‘He was met on the road walking alone with his handcuffs off and fastened to his belt,’ witnesses reported. ‘Seeing the coach coming, he left the road and while the stage was passing a curve in the road, hiding him from view, he secreted himself under the bank of a ravine and was only discovered and recognized as the stage had passed his place of concealment.’ Fort Laramie officials quickly sent a ‘Captain Wilson’ and a detachment of Fifth Cavalry soldiers, who raced to the spot armed and ready. Boyer would not refuse the captain’s ‘invitation’ to join them for a trip back to Cheyenne. Authorities put him on the next stage to Cheyenne, where he arrived the next evening, April 2… The Evening Leader reported he went to meet his Maker on April 21, 1871, in an ‘old grout building, nearly in front of the jail,’ in Cheyenne with these words on his lips: ‘Look at me! I no cry, I no woman; I man. I die brave!’
Boyer had the ‘distinction’ of being the first of only seven persons to be legally hanged in the Wyoming Territory.”

(From The Hog Ranches of Wyoming, by Larry K. Brown)

Tuesday, October 11, 2011

Trophy Hunt

After downing his buck, the Might Hunter triumphantly returned home to enlist the help of his long-suffering girlfriend (we'll call her LSG) for help in packing out the meat. She considered wearing her trail runners, but remembering that rain seemed impending, she grabbed her rubber boots instead. They ventured out after dark, and LSG asked Mighty Hunter for his headlamp. However, he was hot on the trail and far too excited to pause to hand her the light, and so said, "Just stay right behind me. You'll be fine."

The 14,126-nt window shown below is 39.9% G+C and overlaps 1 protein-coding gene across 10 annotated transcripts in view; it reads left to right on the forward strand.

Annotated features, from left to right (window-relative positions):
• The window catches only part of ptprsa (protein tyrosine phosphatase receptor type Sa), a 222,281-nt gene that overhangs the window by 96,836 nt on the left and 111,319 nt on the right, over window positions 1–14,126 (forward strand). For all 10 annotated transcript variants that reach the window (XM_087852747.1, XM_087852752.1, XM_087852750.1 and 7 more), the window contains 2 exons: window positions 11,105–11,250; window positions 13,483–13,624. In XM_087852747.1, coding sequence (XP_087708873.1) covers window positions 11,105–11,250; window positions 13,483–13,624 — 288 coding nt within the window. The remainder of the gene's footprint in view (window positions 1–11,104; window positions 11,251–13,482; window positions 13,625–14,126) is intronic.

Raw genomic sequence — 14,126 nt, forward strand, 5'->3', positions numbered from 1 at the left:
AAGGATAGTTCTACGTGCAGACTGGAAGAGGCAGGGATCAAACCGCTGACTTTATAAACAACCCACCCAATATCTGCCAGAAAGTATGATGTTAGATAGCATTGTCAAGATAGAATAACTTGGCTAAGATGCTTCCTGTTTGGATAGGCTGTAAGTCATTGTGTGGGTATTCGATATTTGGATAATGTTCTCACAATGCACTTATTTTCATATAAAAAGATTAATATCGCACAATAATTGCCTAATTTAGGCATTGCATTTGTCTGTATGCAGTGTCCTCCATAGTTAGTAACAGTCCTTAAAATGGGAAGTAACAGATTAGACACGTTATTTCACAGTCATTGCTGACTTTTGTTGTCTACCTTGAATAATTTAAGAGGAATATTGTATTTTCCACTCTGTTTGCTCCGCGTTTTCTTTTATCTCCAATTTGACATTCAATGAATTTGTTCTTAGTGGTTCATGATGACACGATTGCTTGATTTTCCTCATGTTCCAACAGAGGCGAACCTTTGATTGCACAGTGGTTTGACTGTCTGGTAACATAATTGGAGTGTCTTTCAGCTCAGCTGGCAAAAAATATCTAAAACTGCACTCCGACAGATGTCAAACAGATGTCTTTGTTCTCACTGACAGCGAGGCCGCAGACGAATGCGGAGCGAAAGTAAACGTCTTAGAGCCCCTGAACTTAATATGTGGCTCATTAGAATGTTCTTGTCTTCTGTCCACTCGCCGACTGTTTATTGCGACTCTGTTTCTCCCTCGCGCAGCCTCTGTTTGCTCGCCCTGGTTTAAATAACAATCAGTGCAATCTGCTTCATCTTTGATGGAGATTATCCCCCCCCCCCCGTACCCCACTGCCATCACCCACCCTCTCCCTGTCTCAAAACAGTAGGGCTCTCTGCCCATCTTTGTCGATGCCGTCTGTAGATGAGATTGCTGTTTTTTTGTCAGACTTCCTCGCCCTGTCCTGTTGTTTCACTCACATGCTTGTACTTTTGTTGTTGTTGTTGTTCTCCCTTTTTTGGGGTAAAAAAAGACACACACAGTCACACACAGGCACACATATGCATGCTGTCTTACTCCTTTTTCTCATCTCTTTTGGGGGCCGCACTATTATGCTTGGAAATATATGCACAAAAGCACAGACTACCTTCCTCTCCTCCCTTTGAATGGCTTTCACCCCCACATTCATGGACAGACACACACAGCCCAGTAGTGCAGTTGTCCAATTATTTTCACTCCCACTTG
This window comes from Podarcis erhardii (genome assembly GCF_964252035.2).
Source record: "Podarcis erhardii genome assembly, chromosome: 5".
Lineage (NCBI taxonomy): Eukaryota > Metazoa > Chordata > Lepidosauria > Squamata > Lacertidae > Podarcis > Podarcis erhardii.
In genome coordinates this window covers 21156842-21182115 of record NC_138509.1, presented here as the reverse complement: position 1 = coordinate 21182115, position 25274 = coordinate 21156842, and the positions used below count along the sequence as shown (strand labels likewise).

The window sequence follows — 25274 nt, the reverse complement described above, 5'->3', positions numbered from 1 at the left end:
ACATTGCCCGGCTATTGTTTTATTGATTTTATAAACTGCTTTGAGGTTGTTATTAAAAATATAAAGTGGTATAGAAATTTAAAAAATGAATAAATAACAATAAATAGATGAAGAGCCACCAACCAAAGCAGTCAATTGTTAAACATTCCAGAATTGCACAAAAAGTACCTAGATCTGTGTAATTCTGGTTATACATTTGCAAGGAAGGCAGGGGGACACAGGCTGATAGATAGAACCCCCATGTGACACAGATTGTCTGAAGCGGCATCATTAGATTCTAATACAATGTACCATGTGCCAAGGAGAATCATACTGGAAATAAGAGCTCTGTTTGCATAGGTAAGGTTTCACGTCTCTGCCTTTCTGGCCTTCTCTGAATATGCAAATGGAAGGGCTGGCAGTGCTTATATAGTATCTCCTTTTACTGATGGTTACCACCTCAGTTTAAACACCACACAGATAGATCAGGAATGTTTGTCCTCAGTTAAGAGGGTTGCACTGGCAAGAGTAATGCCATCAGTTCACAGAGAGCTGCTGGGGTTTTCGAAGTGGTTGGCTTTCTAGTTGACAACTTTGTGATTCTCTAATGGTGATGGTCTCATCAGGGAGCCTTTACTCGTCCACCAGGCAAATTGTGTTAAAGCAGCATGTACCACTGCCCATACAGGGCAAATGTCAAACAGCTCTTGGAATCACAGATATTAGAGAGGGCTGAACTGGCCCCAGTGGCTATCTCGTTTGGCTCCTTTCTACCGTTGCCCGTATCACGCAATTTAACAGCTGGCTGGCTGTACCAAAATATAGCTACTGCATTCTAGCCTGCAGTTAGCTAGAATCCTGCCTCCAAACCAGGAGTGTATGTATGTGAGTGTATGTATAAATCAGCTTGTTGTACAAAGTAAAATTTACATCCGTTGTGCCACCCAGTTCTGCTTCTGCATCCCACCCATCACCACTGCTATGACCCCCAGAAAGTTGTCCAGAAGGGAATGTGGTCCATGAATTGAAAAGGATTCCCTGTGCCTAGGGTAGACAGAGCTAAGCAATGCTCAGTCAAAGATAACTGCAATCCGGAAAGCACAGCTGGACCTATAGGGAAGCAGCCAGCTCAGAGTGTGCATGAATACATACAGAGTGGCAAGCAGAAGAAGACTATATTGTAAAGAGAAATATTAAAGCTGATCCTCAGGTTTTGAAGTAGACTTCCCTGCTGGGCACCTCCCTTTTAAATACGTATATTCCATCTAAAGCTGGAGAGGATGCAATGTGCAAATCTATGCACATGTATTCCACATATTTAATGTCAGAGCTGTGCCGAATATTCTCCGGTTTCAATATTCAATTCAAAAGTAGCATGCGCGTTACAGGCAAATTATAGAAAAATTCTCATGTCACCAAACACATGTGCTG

Stumbling along in the dark, LSG did as she was told. The sagebrush and buffalo berries made rough walking, and there were snakes in this country. With her next step, something moved. No, it didn't just move-- she stepped on it! Whatever she stepped on was moving! And now it was walking along next to her! This was just too much for LSG, who began screaming her head off. Mighty Hunter thought perhaps she'd been shot herself, and came running to her aid. She pointed and stuttered and screamed, and Mighty Hunter's light fell on a porcupine. LSG had stepped directly onto a live porcupine.

"Did it get me? Did it get me?" LSG wailed, eyes clenched shut. (In LSG's defense, she's quite a hunter herself. It was just the fright that caused her to whimper.) Thankfully, the only two quills the pair came up with were lodged firmly in the uppers of her rubber boots, far from any skin.